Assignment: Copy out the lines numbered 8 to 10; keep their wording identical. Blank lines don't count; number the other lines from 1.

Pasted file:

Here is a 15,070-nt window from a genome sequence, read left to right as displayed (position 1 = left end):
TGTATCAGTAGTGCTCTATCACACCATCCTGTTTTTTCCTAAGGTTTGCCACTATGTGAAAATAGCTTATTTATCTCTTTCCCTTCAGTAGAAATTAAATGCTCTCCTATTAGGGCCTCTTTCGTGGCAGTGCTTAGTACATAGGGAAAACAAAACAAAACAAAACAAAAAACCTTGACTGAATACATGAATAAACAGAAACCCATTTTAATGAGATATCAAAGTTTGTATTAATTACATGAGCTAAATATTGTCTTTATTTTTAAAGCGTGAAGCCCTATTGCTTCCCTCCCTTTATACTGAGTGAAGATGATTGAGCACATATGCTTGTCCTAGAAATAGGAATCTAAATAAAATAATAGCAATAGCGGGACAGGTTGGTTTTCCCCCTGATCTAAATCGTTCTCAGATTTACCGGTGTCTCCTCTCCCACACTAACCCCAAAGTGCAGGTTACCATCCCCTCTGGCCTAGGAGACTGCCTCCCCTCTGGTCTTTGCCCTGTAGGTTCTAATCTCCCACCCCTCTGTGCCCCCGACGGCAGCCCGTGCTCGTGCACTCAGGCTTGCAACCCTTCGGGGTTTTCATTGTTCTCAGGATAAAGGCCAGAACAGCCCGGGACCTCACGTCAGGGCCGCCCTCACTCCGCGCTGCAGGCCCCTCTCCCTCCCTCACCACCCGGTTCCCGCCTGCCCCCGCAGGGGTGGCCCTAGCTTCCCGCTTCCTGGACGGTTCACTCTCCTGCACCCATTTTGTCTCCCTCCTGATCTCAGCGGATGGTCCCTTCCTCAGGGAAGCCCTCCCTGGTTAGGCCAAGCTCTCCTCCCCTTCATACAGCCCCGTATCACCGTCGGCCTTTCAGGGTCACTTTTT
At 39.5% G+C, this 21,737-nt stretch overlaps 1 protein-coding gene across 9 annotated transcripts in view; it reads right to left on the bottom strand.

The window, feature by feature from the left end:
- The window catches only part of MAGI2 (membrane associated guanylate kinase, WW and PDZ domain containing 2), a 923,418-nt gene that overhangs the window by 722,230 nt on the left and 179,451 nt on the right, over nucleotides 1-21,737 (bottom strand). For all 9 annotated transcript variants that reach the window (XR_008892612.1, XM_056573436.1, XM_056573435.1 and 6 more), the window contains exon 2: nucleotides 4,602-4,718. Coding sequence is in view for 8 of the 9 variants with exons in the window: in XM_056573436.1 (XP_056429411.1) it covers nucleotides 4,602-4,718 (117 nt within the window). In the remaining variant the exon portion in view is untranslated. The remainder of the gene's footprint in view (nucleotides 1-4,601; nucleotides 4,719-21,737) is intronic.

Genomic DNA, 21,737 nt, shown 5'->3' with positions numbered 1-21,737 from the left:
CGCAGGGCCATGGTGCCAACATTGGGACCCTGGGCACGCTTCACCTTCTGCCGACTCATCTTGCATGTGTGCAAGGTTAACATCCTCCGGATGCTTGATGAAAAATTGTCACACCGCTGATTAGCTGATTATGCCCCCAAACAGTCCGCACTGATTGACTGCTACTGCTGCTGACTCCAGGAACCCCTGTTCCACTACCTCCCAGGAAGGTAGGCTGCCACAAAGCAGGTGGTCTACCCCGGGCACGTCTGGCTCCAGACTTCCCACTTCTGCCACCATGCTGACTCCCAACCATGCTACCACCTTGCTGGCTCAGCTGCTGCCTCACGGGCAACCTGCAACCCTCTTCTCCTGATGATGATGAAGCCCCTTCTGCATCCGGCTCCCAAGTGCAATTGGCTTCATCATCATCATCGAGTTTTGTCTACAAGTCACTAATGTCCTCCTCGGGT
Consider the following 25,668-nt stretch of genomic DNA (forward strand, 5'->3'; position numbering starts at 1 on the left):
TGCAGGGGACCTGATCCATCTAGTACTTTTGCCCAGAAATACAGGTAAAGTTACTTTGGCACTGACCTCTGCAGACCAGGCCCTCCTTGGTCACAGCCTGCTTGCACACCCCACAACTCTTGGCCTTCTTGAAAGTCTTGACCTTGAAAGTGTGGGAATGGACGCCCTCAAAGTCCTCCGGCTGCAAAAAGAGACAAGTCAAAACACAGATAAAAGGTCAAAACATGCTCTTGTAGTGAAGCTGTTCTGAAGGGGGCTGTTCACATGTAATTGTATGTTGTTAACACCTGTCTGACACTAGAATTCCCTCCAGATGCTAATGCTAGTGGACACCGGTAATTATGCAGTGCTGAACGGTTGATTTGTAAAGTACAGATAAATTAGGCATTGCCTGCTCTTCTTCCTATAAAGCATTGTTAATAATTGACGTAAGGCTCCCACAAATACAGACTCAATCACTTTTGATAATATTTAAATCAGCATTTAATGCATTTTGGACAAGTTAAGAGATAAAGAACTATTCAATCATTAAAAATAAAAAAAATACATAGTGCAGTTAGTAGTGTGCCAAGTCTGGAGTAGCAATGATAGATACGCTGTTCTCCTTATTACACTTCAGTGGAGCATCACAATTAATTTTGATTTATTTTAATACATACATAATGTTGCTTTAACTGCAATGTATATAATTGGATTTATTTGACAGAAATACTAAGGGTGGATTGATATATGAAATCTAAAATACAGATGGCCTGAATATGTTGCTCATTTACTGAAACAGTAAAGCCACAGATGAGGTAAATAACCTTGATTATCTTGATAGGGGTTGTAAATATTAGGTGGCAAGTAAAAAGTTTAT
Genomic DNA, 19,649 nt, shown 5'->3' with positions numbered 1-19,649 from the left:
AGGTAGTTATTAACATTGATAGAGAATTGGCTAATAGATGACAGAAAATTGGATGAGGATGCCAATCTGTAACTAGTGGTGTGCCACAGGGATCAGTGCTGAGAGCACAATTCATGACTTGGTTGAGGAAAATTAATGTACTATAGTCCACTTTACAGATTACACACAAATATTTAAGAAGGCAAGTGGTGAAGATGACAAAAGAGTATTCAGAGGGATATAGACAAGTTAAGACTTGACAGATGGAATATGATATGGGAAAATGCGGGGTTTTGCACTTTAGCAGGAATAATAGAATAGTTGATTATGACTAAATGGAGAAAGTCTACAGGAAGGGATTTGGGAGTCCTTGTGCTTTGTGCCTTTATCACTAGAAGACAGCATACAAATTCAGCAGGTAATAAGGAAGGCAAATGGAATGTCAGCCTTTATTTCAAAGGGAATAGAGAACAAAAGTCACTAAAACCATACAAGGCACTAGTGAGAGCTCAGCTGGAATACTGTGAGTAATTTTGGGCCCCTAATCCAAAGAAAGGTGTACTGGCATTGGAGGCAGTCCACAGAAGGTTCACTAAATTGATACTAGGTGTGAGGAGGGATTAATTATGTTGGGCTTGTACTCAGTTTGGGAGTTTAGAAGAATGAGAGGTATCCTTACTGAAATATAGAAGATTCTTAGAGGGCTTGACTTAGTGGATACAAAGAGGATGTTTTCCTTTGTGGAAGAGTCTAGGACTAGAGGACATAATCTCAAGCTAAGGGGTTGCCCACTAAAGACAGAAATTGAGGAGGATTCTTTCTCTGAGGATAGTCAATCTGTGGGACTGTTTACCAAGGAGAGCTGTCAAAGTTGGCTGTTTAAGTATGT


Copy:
Consider the following 25,668-nt stretch of genomic DNA (forward strand, 5'->3'; position numbering starts at 1 on the left):
TGCAGGGGACCTGATCCATCTAGTACTTTTGCCCAGAAATACAGGTAAAGTTACTTTGGCACTGACCTCTGCAGACCAGGCCCTCCTTGGTCACAGCCTGCTTGCACACCCCACAACTCTTGGCCTTCTTGAAAGTCTTGACCTTGAAAGTGTGGGAATGGACGCCCTCAAAGTCCTCCGGCTGCAAAAAGAGACAAGTCAAAACACAGATAAAAGGTCAAAACATGCTCTTGTAGTGAAGCTGTTCTGAAGGGGGCTGTTCACATGTAATTGTATGTTGTTAACACCTGTCTGACACTAGAATTCCCTCCAGATGCTAATGCTAGTGGACACCGGTAATTATGCAGTGCTGAACGGTTGATTTGTAAAGTACAGATAAATTAGGCATTGCCTGCTCTTCTTCCTATAAAGCATTGTTAATAATTGACGTAAGGCTCCCACAAATACAGACTCAATCACTTTTGATAATATTTAAATCAGCATTTAATGCATTTTGGACAAGTTAAGAGATAAAGAACTATTCAATCATTAAAAATAAAAAAAATACATAGTGCAGTTAGTAGTGTGCCAAGTCTGGAGTAGCAATGATAGATACGCTGTTCTCCTTATTACACTTCAGTGGAGCATCACAATTAATTTTGATTTATTTTAATACATACATAATGTTGCTTTAACTGCAATGTATATAATTGGATTTATTTGACAGAAATACTAAGGGTGGATTGATATATGAAATCTAAAATACAGATGGCCTGAATATGTTGCTCATTTACTGAAACAGTAAAGCCACAGATGAGGTAAATAACCTTGATTATCTTGATAGGGGTTGTAAATATTAGGTGGCAAGTAAAAAGTTTAT
Genomic DNA, 19,649 nt, shown 5'->3' with positions numbered 1-19,649 from the left: